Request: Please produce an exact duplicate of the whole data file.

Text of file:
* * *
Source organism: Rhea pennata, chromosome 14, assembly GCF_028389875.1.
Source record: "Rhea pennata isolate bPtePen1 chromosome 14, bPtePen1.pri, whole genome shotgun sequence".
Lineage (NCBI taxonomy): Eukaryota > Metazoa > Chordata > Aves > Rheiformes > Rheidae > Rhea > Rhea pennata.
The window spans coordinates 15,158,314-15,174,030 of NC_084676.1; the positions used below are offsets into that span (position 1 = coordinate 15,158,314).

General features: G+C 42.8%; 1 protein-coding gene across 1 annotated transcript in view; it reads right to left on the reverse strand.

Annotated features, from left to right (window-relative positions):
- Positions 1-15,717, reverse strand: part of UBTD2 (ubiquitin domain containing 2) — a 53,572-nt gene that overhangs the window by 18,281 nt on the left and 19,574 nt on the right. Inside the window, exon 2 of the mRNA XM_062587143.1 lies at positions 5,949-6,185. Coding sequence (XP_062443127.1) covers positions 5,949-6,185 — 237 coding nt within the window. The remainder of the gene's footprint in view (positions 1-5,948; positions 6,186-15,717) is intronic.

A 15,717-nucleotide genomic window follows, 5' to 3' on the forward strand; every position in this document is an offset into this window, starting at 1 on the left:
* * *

Source organism: Rhea pennata, chromosome 14, assembly GCF_028389875.1.
Source record: "Rhea pennata isolate bPtePen1 chromosome 14, bPtePen1.pri, whole genome shotgun sequence".
Lineage (NCBI taxonomy): Eukaryota > Metazoa > Chordata > Aves > Rheiformes > Rheidae > Rhea > Rhea pennata.
The window spans coordinates 15,158,314-15,174,030 of NC_084676.1; the positions used below are offsets into that span (position 1 = coordinate 15,158,314).

General features: G+C 42.8%; 1 protein-coding gene across 1 annotated transcript in view; it reads right to left on the reverse strand.

Annotated features, from left to right (window-relative positions):
- Positions 1-15,717, reverse strand: part of UBTD2 (ubiquitin domain containing 2) — a 53,572-nt gene that overhangs the window by 18,281 nt on the left and 19,574 nt on the right. Inside the window, exon 2 of the mRNA XM_062587143.1 lies at positions 5,949-6,185. Coding sequence (XP_062443127.1) covers positions 5,949-6,185 — 237 coding nt within the window. The remainder of the gene's footprint in view (positions 1-5,948; positions 6,186-15,717) is intronic.

A 15,717-nucleotide genomic window follows, 5' to 3' on the forward strand; every position in this document is an offset into this window, starting at 1 on the left: